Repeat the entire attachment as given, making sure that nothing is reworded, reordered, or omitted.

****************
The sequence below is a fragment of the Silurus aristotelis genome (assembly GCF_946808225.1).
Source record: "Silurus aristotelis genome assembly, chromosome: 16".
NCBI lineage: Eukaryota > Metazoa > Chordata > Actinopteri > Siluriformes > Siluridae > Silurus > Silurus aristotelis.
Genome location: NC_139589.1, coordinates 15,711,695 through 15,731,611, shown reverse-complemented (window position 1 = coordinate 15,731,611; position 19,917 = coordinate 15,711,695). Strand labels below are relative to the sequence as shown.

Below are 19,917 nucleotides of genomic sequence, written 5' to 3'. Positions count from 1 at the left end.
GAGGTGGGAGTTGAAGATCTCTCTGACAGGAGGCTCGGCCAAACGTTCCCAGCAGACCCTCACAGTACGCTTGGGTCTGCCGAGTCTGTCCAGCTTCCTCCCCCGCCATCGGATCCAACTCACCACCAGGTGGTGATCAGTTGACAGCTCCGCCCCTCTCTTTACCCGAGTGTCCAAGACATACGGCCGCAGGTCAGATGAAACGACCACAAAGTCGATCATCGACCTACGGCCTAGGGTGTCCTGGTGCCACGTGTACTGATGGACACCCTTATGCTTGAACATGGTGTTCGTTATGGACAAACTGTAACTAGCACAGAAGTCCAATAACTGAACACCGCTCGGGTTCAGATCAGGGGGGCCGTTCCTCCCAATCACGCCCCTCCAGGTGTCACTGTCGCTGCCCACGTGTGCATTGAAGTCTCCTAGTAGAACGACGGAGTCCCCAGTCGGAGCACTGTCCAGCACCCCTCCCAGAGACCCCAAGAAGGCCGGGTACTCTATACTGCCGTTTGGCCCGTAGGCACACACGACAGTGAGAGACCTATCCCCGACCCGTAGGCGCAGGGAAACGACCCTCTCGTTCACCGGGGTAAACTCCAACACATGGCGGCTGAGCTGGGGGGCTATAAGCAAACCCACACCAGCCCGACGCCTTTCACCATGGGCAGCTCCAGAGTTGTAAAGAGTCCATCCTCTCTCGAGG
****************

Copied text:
The sequence below is a fragment of the Silurus aristotelis genome (assembly GCF_946808225.1).
Source record: "Silurus aristotelis genome assembly, chromosome: 16".
NCBI lineage: Eukaryota > Metazoa > Chordata > Actinopteri > Siluriformes > Siluridae > Silurus > Silurus aristotelis.
Genome location: NC_139589.1, coordinates 15,711,695 through 15,731,611, shown reverse-complemented (window position 1 = coordinate 15,731,611; position 19,917 = coordinate 15,711,695). Strand labels below are relative to the sequence as shown.

Below are 19,917 nucleotides of genomic sequence, written 5' to 3'. Positions count from 1 at the left end.
GAGGTGGGAGTTGAAGATCTCTCTGACAGGAGGCTCGGCCAAACGTTCCCAGCAGACCCTCACAGTACGCTTGGGTCTGCCGAGTCTGTCCAGCTTCCTCCCCCGCCATCGGATCCAACTCACCACCAGGTGGTGATCAGTTGACAGCTCCGCCCCTCTCTTTACCCGAGTGTCCAAGACATACGGCCGCAGGTCAGATGAAACGACCACAAAGTCGATCATCGACCTACGGCCTAGGGTGTCCTGGTGCCACGTGTACTGATGGACACCCTTATGCTTGAACATGGTGTTCGTTATGGACAAACTGTAACTAGCACAGAAGTCCAATAACTGAACACCGCTCGGGTTCAGATCAGGGGGGCCGTTCCTCCCAATCACGCCCCTCCAGGTGTCACTGTCGCTGCCCACGTGTGCATTGAAGTCTCCTAGTAGAACGACGGAGTCCCCAGTCGGAGCACTGTCCAGCACCCCTCCCAGAGACCCCAAGAAGGCCGGGTACTCTATACTGCCGTTTGGCCCGTAGGCACACACGACAGTGAGAGACCTATCCCCGACCCGTAGGCGCAGGGAAACGACCCTCTCGTTCACCGGGGTAAACTCCAACACATGGCGGCTGAGCTGGGGGGCTATAAGCAAACCCACACCAGCCCGACGCCTTTCACCATGGGCAGCTCCAGAGTTGTAAAGAGTCCATCCTCTCTCGAGG